An enormous challenge. February 20, 2016, Bolgatanga Market, Ghana Saturdays, The everyday Bulga market Bulges at the seams. Pools of shade, Cast from the market umbrellas, Shelter the sellers, But not the loan Canadian Or all the African Shoppers. Motor cycles and huge lories Attempt to navigate Our crowded path. Pulled and pushed wagons, Young men struggling to carry Enormous sacks of grain, And the ever present Bowls balanced on heads Attempt to move the other way. In the sghady patches, Turaned women, In jarring colourful outfits And aprons, Sell onions tomatoes,greens, Charcoal, tyvek bags, Gourd bowls and tooth paste. The animals: Goats, cos and pigs, Wander everywhere. The stench of dried telapia, (A small black flattened fish), Turns my obruni stomach. Some women spend the day Bent at the waist, Sifting grain, rice, corn and millet. Men operate a mechanized mill That churns and grinds. Babies cry. They are slid from backs To fronts and nursed. Hawkers cajole me To purchse yams. Often I am flashed A glorious white smile, That lights up the dark face. The occasional old women Dances in front of me, Blocking my way And demanding money. Experiencing the market, Is a huge blessing or An enormous challenge

February 15, 2016, Mole National Park, Ghana

February 15, 2016. Mole National Park, Ghana Even the air seems to be holding it's breath.
 We feel soaked in the stillness. 
A low sun struggles to poke through
 The hazy hot sky.
 In the distance; from lighter to darker,
 Are bands of gray and brown foliage.
 The occasional tree stands over the rest, 
Not only taller, 
These sentinels are green.
 In the foreground; brown flatlands
 And two large water areas
 edged in bush. Gradually, we hear whistles and coos.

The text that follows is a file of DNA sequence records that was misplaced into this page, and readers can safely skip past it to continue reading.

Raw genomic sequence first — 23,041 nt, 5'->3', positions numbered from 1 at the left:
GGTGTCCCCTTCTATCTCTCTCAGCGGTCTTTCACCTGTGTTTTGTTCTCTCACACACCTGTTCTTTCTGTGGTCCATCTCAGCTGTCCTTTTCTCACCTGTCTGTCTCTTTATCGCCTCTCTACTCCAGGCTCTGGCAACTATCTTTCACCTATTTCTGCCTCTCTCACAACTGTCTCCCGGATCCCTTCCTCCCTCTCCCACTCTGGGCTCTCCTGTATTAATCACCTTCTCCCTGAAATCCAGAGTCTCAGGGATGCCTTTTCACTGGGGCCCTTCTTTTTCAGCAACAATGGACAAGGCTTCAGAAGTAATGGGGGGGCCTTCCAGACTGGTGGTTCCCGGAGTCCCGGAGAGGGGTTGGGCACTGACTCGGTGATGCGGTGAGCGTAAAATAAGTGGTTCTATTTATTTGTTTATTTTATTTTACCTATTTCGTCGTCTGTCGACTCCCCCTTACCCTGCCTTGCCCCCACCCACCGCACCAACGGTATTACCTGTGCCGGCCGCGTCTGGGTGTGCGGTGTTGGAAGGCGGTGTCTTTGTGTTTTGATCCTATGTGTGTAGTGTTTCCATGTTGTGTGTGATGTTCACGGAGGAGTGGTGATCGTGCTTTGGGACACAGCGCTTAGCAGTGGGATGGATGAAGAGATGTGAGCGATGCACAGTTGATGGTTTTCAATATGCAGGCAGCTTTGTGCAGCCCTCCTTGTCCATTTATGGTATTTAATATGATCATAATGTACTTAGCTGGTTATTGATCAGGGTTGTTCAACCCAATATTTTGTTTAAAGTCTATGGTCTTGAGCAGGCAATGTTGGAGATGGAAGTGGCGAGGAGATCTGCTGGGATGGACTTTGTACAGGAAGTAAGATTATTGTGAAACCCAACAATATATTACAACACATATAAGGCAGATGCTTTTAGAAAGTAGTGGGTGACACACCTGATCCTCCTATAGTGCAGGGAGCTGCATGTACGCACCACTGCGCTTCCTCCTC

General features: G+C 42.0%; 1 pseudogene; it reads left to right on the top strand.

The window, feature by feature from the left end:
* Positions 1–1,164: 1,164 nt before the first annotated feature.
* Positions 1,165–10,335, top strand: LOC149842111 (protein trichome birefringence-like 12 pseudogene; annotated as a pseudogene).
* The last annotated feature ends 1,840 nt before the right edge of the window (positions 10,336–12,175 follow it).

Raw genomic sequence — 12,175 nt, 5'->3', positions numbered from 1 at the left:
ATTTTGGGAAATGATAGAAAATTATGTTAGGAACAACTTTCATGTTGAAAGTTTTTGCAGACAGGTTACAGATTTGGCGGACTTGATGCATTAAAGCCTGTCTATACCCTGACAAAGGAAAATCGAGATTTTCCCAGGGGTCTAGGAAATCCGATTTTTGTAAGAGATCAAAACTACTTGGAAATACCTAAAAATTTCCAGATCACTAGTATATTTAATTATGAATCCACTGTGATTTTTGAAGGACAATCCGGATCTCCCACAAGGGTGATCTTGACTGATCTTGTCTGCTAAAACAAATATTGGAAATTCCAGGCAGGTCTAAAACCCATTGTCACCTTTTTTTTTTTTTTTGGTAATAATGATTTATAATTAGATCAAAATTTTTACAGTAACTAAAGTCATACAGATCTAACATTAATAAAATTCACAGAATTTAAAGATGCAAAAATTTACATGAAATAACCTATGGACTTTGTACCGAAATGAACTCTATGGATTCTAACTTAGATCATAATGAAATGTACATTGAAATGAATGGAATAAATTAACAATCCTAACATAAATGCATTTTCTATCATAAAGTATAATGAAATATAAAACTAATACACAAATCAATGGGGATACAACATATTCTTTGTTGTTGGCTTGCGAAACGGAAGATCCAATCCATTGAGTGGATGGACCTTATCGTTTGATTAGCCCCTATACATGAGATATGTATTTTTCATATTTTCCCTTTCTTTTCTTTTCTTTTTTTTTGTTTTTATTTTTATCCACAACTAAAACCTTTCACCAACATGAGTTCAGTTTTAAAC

Very tiny green birds play
 On the sides of tree trunks. 
Small rusty coloured birds 
Pop in and out of tree holes. 
A colourful red throated bird might be a parrot. 
Fly catchers do figure-eights. 
Herons and egrets swoop over the water. 
A rustle of foliage
Is caused by playing monkeys.
 Some groups of monkeys have small dark faces,
 Some carry black babies on their bellies and seem to wear
 Red jackets and fuzzy red toupees. 
Small spotted African deer and Guinean fowl
 Are just dots on the brown flatlands.
 A crocodile is a long dark shape
 Gliding through the water. 
Suddenly, we are surprised to find a deer 
Standing right beside us.
 Then a large baboon sneaks up 
And steals someone's sandwich.
We are not only watching But being watched. The arid heat is just as intense At 6 AM the next morning. Now five black elephants Play and bath in the pond. Only when the 7 AM walking tour Gets too close, 
Do they give up their frolicking,
 And plod in a line up the bank and into the bush. 
On their way, they scoop up dirt
 And shower it on themselves. Their glistening black bodies turn brown.
Once the elephants have disappeared, 
We again delight in the birds
 The African chipmunks, the tiny lizards,
 The monkeys and the deer. One distant black dot seems larger and closer 
To the ground than a deer; 
A pointed snout on a huge head,
 Two small tusks, 
Big eyes and prominent whiskers. 
We realize that we are seeing 
Our first wart hog in the wild.
Later as we sit reading and writing, 
Both monkeys and warthogs surprise and delight us
 When they appear within a few feet of us. In the afternoon, we join a safari tour.